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Ruzer Inner Tube Repair Kit



Decent if slow-curing patches, and metal levers can cause problems
Decent patches and rasp
Steel levers can damage modern rims
Patches need five minutes curing

At every product is thoroughly tested for as long as it takes to get a proper insight into how well it works. Our reviewers are experienced cyclists that we trust to be objective. While we strive to ensure that opinions expressed are backed up by facts, reviews are by their nature an informed opinion, not a definitive verdict. We don't intentionally try to break anything (except locks) but we do try to look for weak points in any design. The overall score is not just an average of the other scores: it reflects both a product's function and value – with value determined by how a product compares with items of similar spec, quality, and price.

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The Ruzer Inner Tube Repair Kit is for fixing traditional tubed setups. The glueless patches are convenient and seem more reliable than many, but it's pricey for the spec and steel tyre levers are an odd choice – they easily damage alloy rims.

Your £6.95 gets you two metal tyre levers, six glueless patches and an electroplated rasp, all apparently designed and made in the UK. According to the blurb, the metal levers are 300% stronger than plastic or nylon models and, therefore, the most dependable solution.

> Buy this online here

Then we come to the patches. Now these are 25mm wide and a good bit thicker than most stick-on types – not the most obvious choices for a really narrow road hoop, but I'm pleased to report they are very tolerant of pruning for a custom, secure fit.

Ruzer Inner tube Repair Puncture Repair Kit 2.jpg

The rasp is another nice touch. Yes, the humble strip of sandpaper is equally effective and easily replaced, but the rasp is more reliable – no reaching into the kit only to find you've ground it smooth.

Metal levers

Material choice aside, the levers are very slender and consequently a little tricky to grip, especially in the cold. They do the job but, for me, lack the ergonomics and rim-friendly properties of a decent quality composite.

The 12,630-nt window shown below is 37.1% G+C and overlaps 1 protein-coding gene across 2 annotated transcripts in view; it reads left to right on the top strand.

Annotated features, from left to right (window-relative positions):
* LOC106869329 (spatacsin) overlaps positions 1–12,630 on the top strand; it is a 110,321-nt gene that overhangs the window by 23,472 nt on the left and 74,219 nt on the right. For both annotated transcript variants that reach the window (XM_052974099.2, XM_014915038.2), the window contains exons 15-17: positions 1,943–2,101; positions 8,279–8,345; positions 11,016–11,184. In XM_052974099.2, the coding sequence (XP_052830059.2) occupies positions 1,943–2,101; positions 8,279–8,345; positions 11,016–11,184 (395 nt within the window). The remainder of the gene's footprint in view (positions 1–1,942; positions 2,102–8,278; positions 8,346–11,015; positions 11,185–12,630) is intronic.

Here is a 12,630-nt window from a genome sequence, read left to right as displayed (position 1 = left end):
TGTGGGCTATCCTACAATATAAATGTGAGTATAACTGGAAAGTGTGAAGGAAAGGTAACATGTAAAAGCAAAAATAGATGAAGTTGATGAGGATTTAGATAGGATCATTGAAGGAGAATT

Ruzer Inner tube Repair Puncture Repair Kit 3.jpg

That said, they're quite effective at shifting very stubborn, cheap OEM tyres (the sort found on children's bikes, tagalongs and utility trailers). I've also liberated Schwalbe Marathons and other notoriously stubborn, premium-grade tyres from old-fashioned Dutch roadster rims with surprising ease.

Glueless patches

I'm a traditional vulcanising solution and feather edge devotee, so was pleasantly surprised by these glueless models. Their large surface area is well suited to the 32-37mm tubes and indeed 26x1.75-2.00 in my collection. Also, their density is conductive to trimming for smaller 23-25mm tubes.

Admittedly, this requires scissors or a multi-tool with a knife (such as Topeak's Alien), so it's not the most convenient.

> 11 of the best cycling multi tools — get the right bits to fix your bike's bits

So long as you gently scuff the tube with the rasp and take a few extra seconds when smoothing the patch down – and observe the five minute adhesion time – they adhere convincingly to branded butyl.


There are better options than this kit, even if they cost a little more up front. The B'Twin 700 Puncture Repair Kit, for instance, includes two plastic levers, three glueless patches, sandpaper, a CO2 canister and a valve head for £7.99.

The Lezyne Lever Patch Kit also has composite levers and glueless patches, plus it comes in a neat little alloy case – the 2021 price is £8.49.